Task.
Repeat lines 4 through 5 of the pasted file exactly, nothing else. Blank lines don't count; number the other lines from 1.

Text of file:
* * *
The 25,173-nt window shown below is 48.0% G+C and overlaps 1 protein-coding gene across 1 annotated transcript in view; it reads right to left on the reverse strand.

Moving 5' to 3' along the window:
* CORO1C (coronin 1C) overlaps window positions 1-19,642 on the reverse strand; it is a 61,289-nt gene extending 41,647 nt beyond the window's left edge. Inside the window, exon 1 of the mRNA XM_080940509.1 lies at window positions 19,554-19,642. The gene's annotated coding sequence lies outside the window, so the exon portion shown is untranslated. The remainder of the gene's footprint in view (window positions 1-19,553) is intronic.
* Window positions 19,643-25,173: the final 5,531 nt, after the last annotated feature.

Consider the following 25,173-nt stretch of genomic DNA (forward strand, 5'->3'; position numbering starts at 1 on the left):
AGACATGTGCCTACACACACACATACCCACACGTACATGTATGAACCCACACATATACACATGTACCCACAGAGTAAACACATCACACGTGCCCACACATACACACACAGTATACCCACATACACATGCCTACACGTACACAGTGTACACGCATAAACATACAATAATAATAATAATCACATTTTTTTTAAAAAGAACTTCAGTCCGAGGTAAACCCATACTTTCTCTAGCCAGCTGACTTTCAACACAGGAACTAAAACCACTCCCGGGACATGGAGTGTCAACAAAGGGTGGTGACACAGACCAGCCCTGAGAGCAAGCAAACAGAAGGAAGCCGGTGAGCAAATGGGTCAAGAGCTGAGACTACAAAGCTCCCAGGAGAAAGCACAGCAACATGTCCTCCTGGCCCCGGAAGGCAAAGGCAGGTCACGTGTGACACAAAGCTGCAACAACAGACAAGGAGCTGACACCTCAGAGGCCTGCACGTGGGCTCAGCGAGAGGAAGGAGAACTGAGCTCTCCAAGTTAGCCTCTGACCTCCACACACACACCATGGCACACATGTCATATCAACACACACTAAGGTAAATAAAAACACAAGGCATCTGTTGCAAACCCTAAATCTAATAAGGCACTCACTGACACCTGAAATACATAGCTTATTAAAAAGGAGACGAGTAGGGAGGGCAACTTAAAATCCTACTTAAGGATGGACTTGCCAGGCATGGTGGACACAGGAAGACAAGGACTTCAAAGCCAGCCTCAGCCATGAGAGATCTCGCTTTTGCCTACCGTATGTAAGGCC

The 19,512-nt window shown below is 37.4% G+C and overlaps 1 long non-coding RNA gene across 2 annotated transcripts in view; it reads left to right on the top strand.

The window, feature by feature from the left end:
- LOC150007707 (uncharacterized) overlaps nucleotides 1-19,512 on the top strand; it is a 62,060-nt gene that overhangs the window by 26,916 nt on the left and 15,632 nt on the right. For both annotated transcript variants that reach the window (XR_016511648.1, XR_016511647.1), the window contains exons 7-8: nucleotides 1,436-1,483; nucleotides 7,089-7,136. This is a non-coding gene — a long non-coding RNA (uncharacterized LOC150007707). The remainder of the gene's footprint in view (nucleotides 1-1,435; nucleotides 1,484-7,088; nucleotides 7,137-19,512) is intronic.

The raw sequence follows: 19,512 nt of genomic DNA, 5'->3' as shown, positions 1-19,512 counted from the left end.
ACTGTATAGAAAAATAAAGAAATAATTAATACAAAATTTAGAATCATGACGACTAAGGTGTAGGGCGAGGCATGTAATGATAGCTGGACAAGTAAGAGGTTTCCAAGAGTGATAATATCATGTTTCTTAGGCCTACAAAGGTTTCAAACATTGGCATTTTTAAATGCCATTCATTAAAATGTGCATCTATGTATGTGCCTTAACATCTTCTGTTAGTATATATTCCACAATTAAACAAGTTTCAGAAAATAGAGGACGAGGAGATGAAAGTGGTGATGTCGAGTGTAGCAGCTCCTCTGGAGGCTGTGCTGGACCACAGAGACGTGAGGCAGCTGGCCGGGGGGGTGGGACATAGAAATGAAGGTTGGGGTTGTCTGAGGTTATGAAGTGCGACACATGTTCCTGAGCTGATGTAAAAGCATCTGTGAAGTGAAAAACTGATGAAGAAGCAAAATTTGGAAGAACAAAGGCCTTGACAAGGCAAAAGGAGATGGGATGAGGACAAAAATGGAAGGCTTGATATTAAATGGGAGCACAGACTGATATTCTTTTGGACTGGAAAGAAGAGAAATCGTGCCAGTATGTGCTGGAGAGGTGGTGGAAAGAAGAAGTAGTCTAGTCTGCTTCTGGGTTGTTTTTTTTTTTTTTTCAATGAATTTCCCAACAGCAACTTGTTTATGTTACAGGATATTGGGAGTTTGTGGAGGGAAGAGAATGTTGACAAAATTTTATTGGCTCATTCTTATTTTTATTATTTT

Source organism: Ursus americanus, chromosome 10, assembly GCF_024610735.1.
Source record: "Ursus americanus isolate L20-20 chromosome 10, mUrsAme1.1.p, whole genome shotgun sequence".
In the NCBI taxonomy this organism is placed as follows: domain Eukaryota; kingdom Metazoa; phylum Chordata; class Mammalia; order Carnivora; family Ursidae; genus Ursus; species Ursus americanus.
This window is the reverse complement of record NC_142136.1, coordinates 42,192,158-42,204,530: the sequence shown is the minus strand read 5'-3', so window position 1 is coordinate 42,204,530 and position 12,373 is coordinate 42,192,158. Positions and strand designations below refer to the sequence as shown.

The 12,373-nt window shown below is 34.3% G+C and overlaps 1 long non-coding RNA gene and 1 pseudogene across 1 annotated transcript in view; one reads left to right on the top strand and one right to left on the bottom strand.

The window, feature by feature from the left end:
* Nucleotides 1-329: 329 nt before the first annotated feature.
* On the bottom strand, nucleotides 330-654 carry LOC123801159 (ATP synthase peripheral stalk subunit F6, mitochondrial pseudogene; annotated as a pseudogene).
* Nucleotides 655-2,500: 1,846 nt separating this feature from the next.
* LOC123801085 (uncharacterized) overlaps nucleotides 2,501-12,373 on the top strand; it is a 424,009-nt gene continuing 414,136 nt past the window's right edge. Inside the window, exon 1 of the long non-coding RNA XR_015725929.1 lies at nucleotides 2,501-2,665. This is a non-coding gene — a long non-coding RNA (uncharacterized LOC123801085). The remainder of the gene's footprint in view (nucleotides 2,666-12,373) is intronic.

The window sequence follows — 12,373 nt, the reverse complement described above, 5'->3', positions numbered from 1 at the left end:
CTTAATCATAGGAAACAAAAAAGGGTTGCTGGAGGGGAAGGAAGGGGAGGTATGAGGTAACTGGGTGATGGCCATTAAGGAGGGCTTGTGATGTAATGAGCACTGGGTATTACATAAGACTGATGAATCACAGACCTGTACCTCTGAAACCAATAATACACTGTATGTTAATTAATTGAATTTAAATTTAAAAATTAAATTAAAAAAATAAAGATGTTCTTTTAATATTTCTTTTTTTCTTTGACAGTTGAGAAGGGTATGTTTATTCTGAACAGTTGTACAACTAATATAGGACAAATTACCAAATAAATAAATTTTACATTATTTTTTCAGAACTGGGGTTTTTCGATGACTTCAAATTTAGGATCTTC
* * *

* Window positions 19,643-25,173: the final 5,531 nt, after the last annotated feature.

Consider the following 25,173-nt stretch of genomic DNA (forward strand, 5'->3'; position numbering starts at 1 on the left):